Spellbound: Australia’s Most Haunted Places to Visit

By Freya Ensbey. 

We have taken on many of America’s traditions as our own here in Australia, one of which is the celebration of Halloween. It is a celebration dedicated to remembering the dead, including saints, martyrs and all who have departed. 

It is believed that many Halloween traditions originated from Celtic harvest festivals, in particular the Gaelic festival of Samhain, which marks the beginning of the second darker half of the year following harvest. 

As the remaining ghosts of this traditional holiday brushes over us with a raise of goose bumps, for a scream we undertake the spookiest places to visit around our country, revealing the skeletons of our country’s closet.Spellbound: Australia’s Most Haunted Places to Visit

Monte Cristo Homestead | NSW

Set in Junee, a scenic half an hour drive from Wagga Wagga, resides Monte Cristo Homestead. Built by Christopher William Crawley in 1884 as an accommodation option for passengers to lay their weary heads when leaving the nearby railway station. With regular grand balls scheduled inside the house, still to this day an annual event, it was an era of opulence and excess with the homestead renowned as one of the regions social centres.

For those who dare stir the spirits of the late Crawleys, book in for a night’s stay and hear stories of the past and present while experiencing the energy of the house and its spirits. Legends of maids being pushed from the balcony, a stable boy burned alive, a caretaker murdered and a mentally disabled man tied up for 30 years, are just some of the horrors believed to have occurred in the double storey, late Victorian manor, with their spirits still haunting the halls. For the avid ghost busters out there, visit here to book yourself a night to remember.

Old Melbourne Gaol | VIC

With a long history spanning its construction in the mid-1800s, Old Melbourne Gaol dominated Melbourne’s skyline as a symbol of authority, housing dangerous criminals, petty offenders, the homeless and the mentally ill, also making for the scene of 133 hangings, during 1842 and 1929, including Australia’s most infamous bushranger, Ned Kelly. With a grim and dark history, stories abound of an unexplained presence of spirits from visitors and staff alike, making the night time ghost tours spine tingling for anyone who dares to partake, candle in hand.

Fremantle Arts Centre | WA

Once used as a lunatic asylum during the 1870s, Fremantle Arts Centre is rumoured to be one of the most haunted buildings in the country. According to Cal Greatbatch, founder of the paranormal research and investigation organisation of Perth Ghost Hunters, the gothic structure of the arts centre houses at least 10 spirits. With little empathy or care given to those suffering from mental health during this period, many patients were reportedly beaten, assaulted and starved whilst in the care of brutal wardens and nursing staff, leaving behind their macabre stories for you to discover. Psychic, Anthony Grzelka, also known as the "Australia’s Ghost Whisperer,” joined a television program staying overnight in the building, with the early hours of the morning revealing a toughened and hardened spirit of a man who he believed was an evil wards man. Many visitors also report an overwhelming smell of burning in the room where the administration of electric shock treatment was given to patients.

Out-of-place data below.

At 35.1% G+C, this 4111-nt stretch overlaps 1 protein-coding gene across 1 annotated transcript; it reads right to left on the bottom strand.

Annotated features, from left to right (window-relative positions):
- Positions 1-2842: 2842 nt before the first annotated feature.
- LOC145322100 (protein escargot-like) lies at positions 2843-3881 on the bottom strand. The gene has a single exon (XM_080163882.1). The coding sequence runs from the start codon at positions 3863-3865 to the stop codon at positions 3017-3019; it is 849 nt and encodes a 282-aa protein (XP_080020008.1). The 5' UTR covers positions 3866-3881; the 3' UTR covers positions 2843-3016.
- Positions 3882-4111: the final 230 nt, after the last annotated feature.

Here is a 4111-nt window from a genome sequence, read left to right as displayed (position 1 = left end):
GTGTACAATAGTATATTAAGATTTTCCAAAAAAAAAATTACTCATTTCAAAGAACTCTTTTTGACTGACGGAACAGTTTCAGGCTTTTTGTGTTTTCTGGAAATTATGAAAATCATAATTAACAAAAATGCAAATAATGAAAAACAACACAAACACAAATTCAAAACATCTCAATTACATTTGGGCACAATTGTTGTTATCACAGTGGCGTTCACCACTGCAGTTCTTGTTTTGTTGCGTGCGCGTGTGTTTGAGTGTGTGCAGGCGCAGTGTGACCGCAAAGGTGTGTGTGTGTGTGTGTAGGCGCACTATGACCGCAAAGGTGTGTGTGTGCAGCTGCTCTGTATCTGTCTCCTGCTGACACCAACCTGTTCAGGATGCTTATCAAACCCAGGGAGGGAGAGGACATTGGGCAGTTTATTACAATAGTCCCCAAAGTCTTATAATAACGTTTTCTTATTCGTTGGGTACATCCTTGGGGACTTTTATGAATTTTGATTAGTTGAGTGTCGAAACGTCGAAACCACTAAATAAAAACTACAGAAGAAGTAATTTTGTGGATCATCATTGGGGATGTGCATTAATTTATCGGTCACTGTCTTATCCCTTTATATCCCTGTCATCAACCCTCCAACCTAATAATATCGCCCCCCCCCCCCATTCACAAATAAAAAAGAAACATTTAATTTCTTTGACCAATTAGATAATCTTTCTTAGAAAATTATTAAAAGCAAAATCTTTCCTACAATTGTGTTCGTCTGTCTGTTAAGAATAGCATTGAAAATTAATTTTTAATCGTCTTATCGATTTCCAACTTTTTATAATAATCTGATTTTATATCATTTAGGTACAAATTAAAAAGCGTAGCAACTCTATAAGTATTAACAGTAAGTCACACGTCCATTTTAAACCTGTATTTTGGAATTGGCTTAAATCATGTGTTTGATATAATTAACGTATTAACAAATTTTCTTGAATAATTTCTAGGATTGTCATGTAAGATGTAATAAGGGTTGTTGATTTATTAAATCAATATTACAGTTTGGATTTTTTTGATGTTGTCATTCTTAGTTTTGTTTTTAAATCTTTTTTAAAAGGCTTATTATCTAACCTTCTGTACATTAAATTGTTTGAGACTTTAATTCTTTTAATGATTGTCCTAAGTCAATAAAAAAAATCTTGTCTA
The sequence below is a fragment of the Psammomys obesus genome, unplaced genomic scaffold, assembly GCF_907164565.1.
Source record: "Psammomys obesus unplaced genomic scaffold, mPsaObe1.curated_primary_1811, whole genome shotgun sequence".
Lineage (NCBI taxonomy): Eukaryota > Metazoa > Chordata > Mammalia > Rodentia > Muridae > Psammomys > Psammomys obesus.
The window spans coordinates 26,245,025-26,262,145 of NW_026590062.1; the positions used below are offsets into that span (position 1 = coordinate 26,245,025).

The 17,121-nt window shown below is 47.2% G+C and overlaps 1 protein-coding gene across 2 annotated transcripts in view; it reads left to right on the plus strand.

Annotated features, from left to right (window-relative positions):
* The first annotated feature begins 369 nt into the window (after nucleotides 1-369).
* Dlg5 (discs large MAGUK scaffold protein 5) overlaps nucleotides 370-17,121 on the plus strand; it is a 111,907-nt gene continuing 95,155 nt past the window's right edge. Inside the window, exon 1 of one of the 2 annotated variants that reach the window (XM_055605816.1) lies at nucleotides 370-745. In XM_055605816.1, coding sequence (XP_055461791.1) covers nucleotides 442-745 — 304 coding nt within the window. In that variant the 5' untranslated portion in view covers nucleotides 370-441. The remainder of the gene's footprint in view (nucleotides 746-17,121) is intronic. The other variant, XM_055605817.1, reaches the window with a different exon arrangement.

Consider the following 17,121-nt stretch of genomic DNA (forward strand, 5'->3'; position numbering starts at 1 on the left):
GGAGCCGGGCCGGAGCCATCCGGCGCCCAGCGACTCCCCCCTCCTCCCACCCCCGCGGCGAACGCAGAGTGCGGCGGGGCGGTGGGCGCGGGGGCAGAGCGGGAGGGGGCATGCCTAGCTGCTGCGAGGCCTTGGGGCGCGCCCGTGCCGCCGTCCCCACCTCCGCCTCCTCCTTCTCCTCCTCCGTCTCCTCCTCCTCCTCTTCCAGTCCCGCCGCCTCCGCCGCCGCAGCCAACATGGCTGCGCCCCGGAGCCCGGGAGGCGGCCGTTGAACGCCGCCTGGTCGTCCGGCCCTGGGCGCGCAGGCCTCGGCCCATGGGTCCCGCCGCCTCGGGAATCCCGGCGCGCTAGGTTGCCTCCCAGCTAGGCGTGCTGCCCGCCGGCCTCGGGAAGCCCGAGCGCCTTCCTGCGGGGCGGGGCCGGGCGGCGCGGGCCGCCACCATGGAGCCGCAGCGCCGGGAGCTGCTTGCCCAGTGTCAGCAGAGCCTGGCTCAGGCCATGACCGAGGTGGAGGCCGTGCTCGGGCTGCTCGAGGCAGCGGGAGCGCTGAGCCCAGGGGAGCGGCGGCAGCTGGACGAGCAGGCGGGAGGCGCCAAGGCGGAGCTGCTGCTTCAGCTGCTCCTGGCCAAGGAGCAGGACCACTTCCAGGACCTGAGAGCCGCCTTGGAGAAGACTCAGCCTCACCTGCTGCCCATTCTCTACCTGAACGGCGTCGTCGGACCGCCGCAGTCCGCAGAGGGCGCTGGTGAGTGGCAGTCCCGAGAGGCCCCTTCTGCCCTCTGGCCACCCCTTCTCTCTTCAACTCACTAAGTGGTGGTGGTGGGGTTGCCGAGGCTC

Port Arthur Tasmania| TAS

Named after George Arthur, the lieutenant Governor of Van Diemen’s Land, Port Arthur was originally settled as a timber station in 1830, however, later turning into a penal colony for British criminals, who had reoffended after their arrival in Australia. Due to its location in a shark infested cove, with many inmates never learning how to swim, Port Arthur was sold as an inescapable prison for these skilled prisoners.

It was also a place of correction for juvenile convicts, some as young as nine-years-old, used for the harsh labour of stone cutting and construction. With no hope of ever escaping, some tales suggest that prisoners committed murder, an offence punishable by death, just to escape the desolation of life at the camp. The prison was closed in the 1870s and was later remodelled and turned into a bustling tourist attraction, attracting the curious from all corners of the world to experience the incomprehensible reality which so many lived on the grounds.

Manly Quarantine Station | NSW  

Q Station is located on 30 hectares of Sydney Harbour National Park in Manly, surrounded by bushland with picturesque water views. However, the picturesque location does not make for a picturesque past. Once used as a quarantine station for migrants coming into Sydney via boat, many patients staying at the station were infected with highly contagious diseases with the likes of Spanish influenza, smallpox and the plague, causing over 600 deaths inside the walls.

Many tourists who visit the particular building which housed the hospital and morgue, say there was an undeniable ghost existence which causes a chilling and strange experience, however, it is the shower blocks where passengers would be forced to take carbolic acid showers to kill any germs, fleas and lice, where the highest amount of paranormal activity has taken place; some visitors even experiencing the feeling of being pushed around while exploring inside.

We applaud the adventurous out there reading this, who are brave enough to tempt the ghosts of the past and awaken the spirits fallen by visiting these historic ruins our country has to offer; however, you can’t say we haven’t warned you. The chill factor is a sure promise.